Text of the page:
scorecardPolice tell Sue Gray to publish watered-down partygate report
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Police tell Sue Gray to publish watered-down partygate report

Thomas Colson   

Police tell Sue Gray to publish watered-down partygate report
PoliticsPolitics2 min read
  • The London police asked that a public "partygate" report contain "minimal" detail in certain areas.
  • The report into claims of parties at Downing Street was expected this week, but that's now in doubt.

A report into allegations of illegal parties held at Downing Street could be watered down, or further delayed, after the police demanded that it be published only with "minimal" details.

The Metropolitan Police has told Sue Gray, the Cabinet Office civil servant carrying out the inquiry into so-called partygate, to skirt over the events it is now investigating. The force's commissioner, Cressida Dick, announced on Tuesday that it would be looking into several events, several months into the row, having received new evidence from Gray's team.

"For the events the Met is investigating, we asked for a minimal reference to be made to the Cabinet Office report," a statement from the Metropolitan Police on Friday said.

"The Met did not ask for any limitations on other events in the report, or for the report to be delayed, but we have had ongoing contact with the Cabinet Office, including on the content of the report, to avoid any prejudice to our investigation."

It is now unclear what form the Gray report will take or whether it will be published at all.

Gray is believed to have concluded her report earlier this week, though Cabinet Office sources stressed the inquiry was ongoing.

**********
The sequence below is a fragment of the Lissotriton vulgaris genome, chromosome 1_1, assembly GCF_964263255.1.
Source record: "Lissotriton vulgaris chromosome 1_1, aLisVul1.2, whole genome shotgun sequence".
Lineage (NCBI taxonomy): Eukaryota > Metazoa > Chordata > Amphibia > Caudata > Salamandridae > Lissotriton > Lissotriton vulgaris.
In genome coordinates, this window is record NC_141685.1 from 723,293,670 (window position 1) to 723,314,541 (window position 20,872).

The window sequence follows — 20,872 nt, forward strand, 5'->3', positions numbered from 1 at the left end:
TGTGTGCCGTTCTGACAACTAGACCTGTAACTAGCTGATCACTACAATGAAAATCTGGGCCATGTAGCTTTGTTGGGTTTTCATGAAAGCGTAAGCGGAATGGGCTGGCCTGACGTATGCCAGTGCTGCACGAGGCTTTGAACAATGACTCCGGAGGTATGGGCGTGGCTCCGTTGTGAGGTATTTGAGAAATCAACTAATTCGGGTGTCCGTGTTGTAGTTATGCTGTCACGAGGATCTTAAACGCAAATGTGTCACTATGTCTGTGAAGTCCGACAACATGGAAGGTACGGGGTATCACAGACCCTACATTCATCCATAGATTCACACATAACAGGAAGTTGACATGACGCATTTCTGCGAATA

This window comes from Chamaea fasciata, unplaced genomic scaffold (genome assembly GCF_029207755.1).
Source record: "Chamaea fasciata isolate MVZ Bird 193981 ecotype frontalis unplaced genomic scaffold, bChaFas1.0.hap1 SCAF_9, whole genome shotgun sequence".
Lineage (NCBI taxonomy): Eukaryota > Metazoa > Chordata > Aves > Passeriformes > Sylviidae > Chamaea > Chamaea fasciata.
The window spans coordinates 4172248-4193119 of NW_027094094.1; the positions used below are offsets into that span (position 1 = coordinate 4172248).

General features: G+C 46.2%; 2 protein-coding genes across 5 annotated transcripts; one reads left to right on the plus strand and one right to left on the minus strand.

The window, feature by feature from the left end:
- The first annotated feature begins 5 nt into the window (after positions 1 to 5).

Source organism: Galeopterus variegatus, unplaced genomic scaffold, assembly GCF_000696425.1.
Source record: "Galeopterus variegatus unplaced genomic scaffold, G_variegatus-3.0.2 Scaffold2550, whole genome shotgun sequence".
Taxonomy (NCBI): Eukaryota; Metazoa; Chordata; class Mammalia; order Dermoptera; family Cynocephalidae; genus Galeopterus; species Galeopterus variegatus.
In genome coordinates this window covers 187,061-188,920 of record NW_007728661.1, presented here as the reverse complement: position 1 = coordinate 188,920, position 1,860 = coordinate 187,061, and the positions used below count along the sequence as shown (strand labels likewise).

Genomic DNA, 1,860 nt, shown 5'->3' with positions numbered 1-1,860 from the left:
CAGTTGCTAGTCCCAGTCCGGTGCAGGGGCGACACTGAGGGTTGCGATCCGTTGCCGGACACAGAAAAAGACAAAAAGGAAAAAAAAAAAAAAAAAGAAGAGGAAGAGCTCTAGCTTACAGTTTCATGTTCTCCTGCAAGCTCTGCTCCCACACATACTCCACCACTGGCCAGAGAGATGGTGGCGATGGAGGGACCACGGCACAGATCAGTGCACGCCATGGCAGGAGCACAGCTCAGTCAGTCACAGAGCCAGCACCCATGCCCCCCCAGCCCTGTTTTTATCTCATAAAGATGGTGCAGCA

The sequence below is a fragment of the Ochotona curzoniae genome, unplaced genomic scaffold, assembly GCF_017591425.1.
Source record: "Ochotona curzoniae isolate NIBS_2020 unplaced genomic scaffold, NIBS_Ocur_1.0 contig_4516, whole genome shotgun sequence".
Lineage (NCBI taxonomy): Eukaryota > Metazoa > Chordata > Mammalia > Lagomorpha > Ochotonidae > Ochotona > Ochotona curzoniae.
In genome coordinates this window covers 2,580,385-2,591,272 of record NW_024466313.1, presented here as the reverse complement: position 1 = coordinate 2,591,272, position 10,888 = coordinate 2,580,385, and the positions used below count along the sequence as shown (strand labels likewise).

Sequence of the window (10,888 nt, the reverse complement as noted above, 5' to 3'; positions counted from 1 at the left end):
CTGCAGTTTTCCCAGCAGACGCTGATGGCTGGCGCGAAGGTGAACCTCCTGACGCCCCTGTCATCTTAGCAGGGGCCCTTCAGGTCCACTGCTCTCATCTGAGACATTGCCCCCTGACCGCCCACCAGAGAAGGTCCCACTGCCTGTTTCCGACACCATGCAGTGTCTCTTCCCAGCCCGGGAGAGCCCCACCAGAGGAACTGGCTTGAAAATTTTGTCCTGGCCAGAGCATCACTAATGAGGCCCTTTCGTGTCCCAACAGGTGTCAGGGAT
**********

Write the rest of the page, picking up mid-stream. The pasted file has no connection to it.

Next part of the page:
The request from the Met Police was branded as "odd" by the human-rights lawyer Adam Wagner.

"The police don't, as far as I am aware, ask journalists not to report on ongoing investigations and often media will report on the factual circumstances surrounding a police investigation, then clam up once a charge has been brought," he wrote on Twitter.

"I suppose the police might argue that there is a possibility down the line of a jury trial e.g. if. there are misconduct in public office charges, but it still seems odd to say that Sue Gray's findings would at this very early stage 'prejudice' anything."

David Allen Green, a law and policy expert, added: "This may mean the Sue Gray report falling between two garden chairs.

"The most damaging stuff glossed at Met request, so only less damaging stuff published in detail: PM 'cleared', then police investigation gets dropped with damaging details still unpublished: again PM 'cleared'."